After several failed attempts at IVF, Debbie Moran-Simmonds decided to try one last time….
‘Twenty years ago, when I was 19, I was told I had blocked Fallopian tubes, which would reduce my chances of conceiving naturally. However, a year later, I did become pregnant, but it was ectopic (developing outside the uterus) and the operation to remove it reduced my chances further still. My husband Colin and I couldn’t afford IVF at the time but our families kindly gave us the money to try, but the first two attempts ended in miscarriages. In 1995 we visited a fertility clinic where drugs were used to stimulate my ovaries into producing 32 eggs. Eighteen of them were fertilised to become embryos. Three were transferred to my womb and the rest were frozen, but I miscarried again. Colin and I tried again in March 1996 but when this too failed we decided we couldn’t face putting ourselves through it again, and to focus on the benefits of not having children.
Each year a letter arrived from the clinic reminding us that our embryos were still in storage, and we extended the storage limit to a further five years. When the letter arrived in 2005 telling us that the deadline was about to expire, we decided to give it one last attempt.
In December 2005 five embryos were taken out of storage and two were transferred to my womb. We had to wait two weeks to see if it had been a success, and they were the longest two weeks of my life. Then I started bleeding and I felt total despair. The clinic advised me to take a pregnancy test however, and I was shocked to see two faint blue lines on the test stick. Staff at the clinic explained that the bleed had probably been caused by the embryo implanting in my womb. Just two weeks later I was back in the hospital with stomach pains. Doctors found as apple-sized mass, which they said could either be a cyst, fibroid or ectopic pregnancy. Thankfully, instead of operating the doctors monitored me and finally discovered the growth was just a fibroid.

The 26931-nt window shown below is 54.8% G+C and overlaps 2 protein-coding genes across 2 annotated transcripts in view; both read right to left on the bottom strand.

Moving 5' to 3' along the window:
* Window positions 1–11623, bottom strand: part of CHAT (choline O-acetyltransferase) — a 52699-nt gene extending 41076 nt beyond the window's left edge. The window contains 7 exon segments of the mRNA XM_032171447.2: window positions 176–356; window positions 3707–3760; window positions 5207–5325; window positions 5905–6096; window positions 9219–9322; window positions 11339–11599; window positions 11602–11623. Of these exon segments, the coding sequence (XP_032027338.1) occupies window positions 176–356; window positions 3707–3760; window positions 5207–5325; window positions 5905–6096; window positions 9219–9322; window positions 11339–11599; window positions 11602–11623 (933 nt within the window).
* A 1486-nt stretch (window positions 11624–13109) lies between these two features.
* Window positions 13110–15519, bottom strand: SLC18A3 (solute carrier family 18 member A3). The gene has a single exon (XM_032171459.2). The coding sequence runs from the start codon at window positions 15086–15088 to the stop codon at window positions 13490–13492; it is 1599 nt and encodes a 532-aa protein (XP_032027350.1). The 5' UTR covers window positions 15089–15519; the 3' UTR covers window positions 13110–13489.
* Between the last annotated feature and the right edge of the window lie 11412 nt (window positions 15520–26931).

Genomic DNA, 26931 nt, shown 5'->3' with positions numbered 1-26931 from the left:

In September 2006 I had an emergency Caesarean and our baby daughter, Shani (which means ‘marvellous’ in Swahili) was born weighing 7lb 10oz. Colin and I realise how blessed we are to have her in our lives, it makes all the years of waiting worthwhile.’
More IVF info:
- Freezing embryos allows couples to use all the embryos created by IVF treatment
- The technique reduces the number of times the ovaries are stimulated and eggs recovered
- There is no evidence that embryos are affected by the length of time they are frozen. However, approximately 60% of embryos don’t survive the freeze and thaw cycle
- The success of Frozen Embryo Transfer (FET) varies, with the national average being 14%